# hydrogen spectrum 020804

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Pisgah High School Chemistry Mike Jones The Hydrogen Spectrum Rev 020804 Canton, NC

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In this experiment you will measure the wavelengths of the lines in the visible portion of the hydrogen spectrum and compare them to the calculated values predicted by the Bohr Model.

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This is a spectroscope We can use it to measure the wavelengths of the lines in atomic spectra.

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A high voltage is applied to a narrow tube filled with hydrogen gas and light is produced.

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Behind the eyepiece is a transmission diffraction grating which separates the light into its components.

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The spectral lines produced by the the diffraction grating appear superimposed over the scale.

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The light from the hydrogen discharge tube passes through a narrow slit.

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The spectral lines appear superimposed over the scale so that their wavelengths can be determined.

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The wavelength is the number times 10-7 meters. Or the wavelength is the number times 100 nanometers.

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2 3 4 5 6 Light from the spectrum tube coming through the slit Measure the wavelength of each line in meters and nanometers. Actual photograph of hydrogen spectrum. - M. Jones 2/5/04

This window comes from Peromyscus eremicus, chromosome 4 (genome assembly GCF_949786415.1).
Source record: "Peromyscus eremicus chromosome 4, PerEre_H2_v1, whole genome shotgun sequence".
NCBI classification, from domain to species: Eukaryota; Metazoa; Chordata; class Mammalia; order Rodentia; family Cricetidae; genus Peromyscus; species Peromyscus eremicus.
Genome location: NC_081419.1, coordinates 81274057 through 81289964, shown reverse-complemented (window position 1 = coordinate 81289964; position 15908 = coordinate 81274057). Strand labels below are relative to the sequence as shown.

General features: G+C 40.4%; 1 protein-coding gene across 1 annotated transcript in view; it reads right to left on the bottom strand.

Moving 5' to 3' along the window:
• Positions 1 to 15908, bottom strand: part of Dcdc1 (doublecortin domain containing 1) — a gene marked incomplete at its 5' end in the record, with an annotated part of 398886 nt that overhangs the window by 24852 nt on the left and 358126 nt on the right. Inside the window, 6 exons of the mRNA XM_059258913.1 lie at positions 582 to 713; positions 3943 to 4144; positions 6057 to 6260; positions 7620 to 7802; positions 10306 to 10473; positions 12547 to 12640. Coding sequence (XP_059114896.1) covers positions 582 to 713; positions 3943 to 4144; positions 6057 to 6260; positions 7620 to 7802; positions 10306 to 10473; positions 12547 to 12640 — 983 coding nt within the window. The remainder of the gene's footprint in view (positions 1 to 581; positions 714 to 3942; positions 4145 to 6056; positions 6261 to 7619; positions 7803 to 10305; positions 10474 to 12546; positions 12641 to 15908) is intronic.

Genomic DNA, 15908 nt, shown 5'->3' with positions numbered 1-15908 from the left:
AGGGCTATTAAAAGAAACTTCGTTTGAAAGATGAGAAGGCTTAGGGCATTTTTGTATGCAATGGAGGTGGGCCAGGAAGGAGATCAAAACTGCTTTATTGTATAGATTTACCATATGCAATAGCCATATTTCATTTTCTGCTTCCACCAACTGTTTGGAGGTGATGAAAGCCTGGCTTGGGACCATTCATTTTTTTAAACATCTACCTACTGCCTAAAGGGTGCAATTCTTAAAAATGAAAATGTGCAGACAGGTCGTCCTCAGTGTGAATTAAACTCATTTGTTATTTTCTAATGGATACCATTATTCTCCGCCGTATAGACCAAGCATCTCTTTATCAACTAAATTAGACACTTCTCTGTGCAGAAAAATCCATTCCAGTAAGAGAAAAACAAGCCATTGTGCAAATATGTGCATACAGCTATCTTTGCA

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Now you will predict the wavelength of light emitted as the electron moves from a higher energy level to a lower energy level. You will be given the energy level the electron comes from, and the energy level the electron goes to.

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Use Bohr’s equation to predict the energy of each allowed state. n is the principal quantum number and has values of 1, 2, 3 … 7

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Rh is called the Rydberg Constant, Rh has a value of 2.18 x 10-18 J.

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Next, find the difference between the two allowed energy states. DE = E final – E initial Then, compute the wavelength.

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Complete a table like the one below.

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You will now combine your results with the results of other students to compile a list of all of the possible transitions from a higher energy level to a lower energy level, which give off light. A table like the following one will be on the board.

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…these lower levels These transitions do not result in an emission. Enter the wavelengths in nanometers here.

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Finally, compare the wavelengths you measured to the wavelengths predicted by the Bohr model. How do they compare? Were all of these lines visible? In what parts of the electromagnetic spectrum do they appear?

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Do the results of your experiment support the Bohr Model? Why or why not? What additional experiments could you do in order to further test the model?

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Send questions, comments, and suggestions to: Mike Jones Pisgah High School 1 Black Bear Drive Canton, NC 28716 828-646-3463 mjones@haywood.k12.nc.us